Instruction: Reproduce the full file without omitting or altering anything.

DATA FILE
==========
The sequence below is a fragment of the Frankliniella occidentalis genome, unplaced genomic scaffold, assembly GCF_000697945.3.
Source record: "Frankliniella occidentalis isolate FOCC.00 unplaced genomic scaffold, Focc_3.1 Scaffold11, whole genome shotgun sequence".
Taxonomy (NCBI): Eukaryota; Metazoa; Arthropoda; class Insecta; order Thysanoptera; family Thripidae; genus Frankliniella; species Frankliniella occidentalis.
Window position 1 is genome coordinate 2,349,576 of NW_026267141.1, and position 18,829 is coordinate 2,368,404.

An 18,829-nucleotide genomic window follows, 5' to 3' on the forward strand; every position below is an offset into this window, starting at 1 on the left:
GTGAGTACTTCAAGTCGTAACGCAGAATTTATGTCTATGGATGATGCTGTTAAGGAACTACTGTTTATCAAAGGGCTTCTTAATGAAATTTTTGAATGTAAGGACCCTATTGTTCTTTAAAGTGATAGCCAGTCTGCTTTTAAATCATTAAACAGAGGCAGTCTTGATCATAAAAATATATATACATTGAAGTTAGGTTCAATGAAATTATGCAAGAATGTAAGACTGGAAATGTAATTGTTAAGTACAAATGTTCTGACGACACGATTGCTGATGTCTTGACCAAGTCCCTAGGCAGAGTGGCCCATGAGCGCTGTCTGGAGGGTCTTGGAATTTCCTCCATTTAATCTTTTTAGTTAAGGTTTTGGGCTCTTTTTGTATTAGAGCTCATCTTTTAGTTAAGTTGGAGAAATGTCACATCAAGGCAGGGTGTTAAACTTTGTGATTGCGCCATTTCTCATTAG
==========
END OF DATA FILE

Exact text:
The sequence below is a fragment of the Frankliniella occidentalis genome, unplaced genomic scaffold, assembly GCF_000697945.3.
Source record: "Frankliniella occidentalis isolate FOCC.00 unplaced genomic scaffold, Focc_3.1 Scaffold11, whole genome shotgun sequence".
Taxonomy (NCBI): Eukaryota; Metazoa; Arthropoda; class Insecta; order Thysanoptera; family Thripidae; genus Frankliniella; species Frankliniella occidentalis.
Window position 1 is genome coordinate 2,349,576 of NW_026267141.1, and position 18,829 is coordinate 2,368,404.

An 18,829-nucleotide genomic window follows, 5' to 3' on the forward strand; every position below is an offset into this window, starting at 1 on the left:
GTGAGTACTTCAAGTCGTAACGCAGAATTTATGTCTATGGATGATGCTGTTAAGGAACTACTGTTTATCAAAGGGCTTCTTAATGAAATTTTTGAATGTAAGGACCCTATTGTTCTTTAAAGTGATAGCCAGTCTGCTTTTAAATCATTAAACAGAGGCAGTCTTGATCATAAAAATATATATACATTGAAGTTAGGTTCAATGAAATTATGCAAGAATGTAAGACTGGAAATGTAATTGTTAAGTACAAATGTTCTGACGACACGATTGCTGATGTCTTGACCAAGTCCCTAGGCAGAGTGGCCCATGAGCGCTGTCTGGAGGGTCTTGGAATTTCCTCCATTTAATCTTTTTAGTTAAGGTTTTGGGCTCTTTTTGTATTAGAGCTCATCTTTTAGTTAAGTTGGAGAAATGTCACATCAAGGCAGGGTGTTAAACTTTGTGATTGCGCCATTTCTCATTAG